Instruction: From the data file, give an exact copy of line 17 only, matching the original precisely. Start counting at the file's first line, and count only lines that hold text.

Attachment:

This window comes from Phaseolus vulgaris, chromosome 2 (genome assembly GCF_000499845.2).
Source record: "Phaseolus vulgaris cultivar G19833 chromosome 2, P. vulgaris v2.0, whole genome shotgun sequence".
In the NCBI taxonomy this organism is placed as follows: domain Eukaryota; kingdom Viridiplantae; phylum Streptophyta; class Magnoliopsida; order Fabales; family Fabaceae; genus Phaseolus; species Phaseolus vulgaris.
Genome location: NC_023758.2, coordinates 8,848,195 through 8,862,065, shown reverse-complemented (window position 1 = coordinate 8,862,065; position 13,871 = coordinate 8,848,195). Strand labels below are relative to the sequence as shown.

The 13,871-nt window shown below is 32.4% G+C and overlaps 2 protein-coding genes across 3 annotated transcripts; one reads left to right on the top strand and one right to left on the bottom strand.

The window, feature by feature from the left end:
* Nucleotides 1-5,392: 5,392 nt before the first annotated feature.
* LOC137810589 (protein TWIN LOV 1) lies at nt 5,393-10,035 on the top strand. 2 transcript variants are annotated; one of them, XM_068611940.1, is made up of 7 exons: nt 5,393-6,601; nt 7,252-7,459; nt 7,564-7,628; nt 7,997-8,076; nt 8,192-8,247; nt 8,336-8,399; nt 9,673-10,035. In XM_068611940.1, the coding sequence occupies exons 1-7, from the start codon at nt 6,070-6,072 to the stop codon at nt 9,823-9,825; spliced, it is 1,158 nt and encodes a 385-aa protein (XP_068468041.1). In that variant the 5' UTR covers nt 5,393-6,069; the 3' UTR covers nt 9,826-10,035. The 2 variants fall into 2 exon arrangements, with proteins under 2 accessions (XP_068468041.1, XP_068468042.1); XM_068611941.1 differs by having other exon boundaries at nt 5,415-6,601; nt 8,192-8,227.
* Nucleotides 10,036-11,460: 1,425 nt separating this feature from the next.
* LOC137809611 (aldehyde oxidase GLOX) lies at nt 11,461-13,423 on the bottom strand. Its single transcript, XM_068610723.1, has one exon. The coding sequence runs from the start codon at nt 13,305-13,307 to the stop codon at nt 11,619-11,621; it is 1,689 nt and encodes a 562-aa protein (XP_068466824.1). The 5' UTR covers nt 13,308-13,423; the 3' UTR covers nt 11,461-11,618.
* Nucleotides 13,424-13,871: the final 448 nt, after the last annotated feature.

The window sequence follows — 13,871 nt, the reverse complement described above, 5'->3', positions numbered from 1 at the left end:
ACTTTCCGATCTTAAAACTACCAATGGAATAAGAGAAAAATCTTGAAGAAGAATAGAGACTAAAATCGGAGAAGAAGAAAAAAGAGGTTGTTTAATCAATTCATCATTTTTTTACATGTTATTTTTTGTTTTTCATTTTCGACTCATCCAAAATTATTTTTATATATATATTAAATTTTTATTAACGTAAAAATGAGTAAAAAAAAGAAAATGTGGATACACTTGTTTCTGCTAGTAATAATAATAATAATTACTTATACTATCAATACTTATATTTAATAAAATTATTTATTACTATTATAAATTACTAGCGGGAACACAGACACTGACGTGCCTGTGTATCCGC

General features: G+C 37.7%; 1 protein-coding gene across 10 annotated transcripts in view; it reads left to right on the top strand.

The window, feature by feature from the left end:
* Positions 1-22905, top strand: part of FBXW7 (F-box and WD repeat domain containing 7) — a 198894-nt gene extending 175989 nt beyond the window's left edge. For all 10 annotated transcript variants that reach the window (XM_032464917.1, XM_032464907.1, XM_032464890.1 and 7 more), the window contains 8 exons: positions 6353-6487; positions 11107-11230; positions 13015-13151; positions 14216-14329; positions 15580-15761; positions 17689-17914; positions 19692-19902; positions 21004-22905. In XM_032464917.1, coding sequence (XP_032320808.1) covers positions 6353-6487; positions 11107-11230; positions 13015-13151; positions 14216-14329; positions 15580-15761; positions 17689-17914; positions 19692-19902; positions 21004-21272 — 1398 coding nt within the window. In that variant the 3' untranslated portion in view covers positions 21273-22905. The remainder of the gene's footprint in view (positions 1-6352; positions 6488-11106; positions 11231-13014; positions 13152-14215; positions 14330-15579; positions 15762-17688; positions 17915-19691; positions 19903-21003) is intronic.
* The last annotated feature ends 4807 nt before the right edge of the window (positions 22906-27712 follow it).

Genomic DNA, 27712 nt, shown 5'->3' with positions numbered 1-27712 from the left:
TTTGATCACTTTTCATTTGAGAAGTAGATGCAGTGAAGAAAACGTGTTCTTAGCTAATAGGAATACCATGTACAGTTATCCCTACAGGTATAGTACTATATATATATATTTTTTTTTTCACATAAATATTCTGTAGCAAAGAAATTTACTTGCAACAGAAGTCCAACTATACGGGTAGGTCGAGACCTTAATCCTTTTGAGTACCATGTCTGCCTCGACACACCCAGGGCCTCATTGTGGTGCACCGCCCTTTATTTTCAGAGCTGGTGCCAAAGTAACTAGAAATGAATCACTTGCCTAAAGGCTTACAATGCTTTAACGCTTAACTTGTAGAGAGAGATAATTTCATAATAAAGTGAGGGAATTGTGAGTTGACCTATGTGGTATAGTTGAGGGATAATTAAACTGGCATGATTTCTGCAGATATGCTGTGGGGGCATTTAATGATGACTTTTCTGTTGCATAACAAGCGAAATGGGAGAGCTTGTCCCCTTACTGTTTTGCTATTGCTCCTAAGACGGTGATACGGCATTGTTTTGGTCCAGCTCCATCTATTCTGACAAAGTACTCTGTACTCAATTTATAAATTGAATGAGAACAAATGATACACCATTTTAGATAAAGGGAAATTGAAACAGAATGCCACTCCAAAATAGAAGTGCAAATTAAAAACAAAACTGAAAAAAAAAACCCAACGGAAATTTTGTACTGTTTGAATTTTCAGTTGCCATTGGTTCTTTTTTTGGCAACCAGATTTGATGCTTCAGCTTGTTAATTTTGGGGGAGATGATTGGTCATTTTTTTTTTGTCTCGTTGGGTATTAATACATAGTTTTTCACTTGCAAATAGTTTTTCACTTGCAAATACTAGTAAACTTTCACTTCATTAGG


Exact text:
* The last annotated feature ends 4807 nt before the right edge of the window (positions 22906-27712 follow it).